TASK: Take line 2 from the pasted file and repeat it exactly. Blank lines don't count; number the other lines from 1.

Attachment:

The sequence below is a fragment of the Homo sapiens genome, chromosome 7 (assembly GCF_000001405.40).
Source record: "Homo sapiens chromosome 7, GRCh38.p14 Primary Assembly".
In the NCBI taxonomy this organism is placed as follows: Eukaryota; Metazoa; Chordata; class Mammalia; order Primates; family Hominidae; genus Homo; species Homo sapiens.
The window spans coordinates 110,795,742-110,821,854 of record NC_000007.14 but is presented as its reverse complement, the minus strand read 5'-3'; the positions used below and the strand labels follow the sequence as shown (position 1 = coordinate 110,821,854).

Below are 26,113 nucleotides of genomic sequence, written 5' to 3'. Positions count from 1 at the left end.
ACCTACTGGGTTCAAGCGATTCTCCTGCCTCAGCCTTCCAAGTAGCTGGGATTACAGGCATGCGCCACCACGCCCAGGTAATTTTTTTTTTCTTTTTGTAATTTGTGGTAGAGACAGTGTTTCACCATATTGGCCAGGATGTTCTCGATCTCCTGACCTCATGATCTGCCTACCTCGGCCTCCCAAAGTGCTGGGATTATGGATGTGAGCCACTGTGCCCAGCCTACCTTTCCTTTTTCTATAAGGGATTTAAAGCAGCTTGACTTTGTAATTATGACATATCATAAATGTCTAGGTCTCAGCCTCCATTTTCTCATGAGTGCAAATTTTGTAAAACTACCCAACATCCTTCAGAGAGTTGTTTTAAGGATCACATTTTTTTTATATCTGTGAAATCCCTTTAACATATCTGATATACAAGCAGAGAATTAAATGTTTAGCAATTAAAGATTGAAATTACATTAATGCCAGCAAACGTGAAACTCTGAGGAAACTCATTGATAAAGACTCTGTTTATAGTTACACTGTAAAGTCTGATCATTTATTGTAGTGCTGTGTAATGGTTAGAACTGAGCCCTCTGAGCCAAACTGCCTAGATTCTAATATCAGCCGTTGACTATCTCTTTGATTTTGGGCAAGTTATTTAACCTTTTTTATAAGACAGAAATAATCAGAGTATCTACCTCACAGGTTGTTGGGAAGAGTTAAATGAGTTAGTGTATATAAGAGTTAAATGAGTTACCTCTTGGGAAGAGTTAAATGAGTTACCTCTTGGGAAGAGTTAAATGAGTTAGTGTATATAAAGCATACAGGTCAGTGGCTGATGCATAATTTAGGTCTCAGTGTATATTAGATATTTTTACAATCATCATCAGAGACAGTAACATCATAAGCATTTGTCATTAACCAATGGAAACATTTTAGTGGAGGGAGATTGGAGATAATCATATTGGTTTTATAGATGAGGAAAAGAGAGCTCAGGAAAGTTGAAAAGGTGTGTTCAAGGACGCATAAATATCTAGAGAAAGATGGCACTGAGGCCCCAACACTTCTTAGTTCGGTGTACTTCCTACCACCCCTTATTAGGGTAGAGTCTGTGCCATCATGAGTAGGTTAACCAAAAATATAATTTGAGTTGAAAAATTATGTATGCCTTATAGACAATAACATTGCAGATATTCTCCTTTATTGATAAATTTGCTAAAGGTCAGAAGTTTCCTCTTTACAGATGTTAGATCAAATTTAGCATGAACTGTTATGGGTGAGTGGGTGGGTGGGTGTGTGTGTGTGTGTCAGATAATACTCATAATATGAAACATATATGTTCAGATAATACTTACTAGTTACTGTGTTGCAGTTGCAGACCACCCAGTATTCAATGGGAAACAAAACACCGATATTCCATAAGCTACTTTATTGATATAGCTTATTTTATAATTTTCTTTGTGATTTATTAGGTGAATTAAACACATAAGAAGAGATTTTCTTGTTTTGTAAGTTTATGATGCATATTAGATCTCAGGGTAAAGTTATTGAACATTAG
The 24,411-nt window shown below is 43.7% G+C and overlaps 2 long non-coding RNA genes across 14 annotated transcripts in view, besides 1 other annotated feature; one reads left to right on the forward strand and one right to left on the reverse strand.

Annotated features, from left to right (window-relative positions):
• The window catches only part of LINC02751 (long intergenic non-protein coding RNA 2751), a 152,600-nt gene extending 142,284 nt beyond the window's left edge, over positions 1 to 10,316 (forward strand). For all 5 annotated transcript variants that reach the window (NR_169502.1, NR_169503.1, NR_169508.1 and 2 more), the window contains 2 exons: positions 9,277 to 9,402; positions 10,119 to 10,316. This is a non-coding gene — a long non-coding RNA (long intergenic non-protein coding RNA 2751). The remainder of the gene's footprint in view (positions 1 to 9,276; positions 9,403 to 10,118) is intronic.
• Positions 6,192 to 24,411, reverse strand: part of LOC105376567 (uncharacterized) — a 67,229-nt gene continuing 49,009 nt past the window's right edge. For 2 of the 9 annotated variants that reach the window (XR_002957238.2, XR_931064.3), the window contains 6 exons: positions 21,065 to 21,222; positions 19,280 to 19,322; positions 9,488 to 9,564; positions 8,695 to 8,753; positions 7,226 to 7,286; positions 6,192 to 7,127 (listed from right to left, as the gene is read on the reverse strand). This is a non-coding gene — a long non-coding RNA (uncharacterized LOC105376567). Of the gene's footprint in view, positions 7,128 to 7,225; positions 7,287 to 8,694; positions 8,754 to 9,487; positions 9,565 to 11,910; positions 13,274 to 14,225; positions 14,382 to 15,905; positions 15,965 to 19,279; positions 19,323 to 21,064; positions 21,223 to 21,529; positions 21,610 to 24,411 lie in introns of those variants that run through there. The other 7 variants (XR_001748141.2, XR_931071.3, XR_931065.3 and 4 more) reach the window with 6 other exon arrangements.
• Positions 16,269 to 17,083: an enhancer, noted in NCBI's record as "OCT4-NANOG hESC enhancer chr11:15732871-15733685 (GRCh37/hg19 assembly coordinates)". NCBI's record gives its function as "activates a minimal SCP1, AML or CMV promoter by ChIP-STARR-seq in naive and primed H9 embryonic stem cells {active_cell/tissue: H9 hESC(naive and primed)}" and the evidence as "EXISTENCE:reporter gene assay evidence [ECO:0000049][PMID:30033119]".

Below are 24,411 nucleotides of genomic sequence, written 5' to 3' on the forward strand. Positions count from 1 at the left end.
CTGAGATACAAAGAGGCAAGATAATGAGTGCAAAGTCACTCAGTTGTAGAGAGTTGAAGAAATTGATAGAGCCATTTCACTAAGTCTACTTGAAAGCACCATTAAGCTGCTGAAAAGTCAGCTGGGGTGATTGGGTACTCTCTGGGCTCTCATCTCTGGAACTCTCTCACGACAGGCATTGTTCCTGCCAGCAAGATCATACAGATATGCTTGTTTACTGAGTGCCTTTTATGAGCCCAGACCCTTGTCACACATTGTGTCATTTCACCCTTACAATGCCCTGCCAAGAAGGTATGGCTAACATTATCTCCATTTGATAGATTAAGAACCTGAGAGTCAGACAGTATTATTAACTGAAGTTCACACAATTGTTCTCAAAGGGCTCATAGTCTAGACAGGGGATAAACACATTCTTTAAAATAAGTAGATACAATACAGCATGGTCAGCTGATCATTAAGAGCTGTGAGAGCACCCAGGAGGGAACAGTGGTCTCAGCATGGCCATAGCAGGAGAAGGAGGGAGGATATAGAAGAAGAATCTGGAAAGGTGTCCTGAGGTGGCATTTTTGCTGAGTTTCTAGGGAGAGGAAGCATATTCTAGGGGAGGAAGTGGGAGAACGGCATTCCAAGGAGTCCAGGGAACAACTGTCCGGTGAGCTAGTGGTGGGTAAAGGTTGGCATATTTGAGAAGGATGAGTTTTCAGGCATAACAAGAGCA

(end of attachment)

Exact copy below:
Source record: "Homo sapiens chromosome 7, GRCh38.p14 Primary Assembly".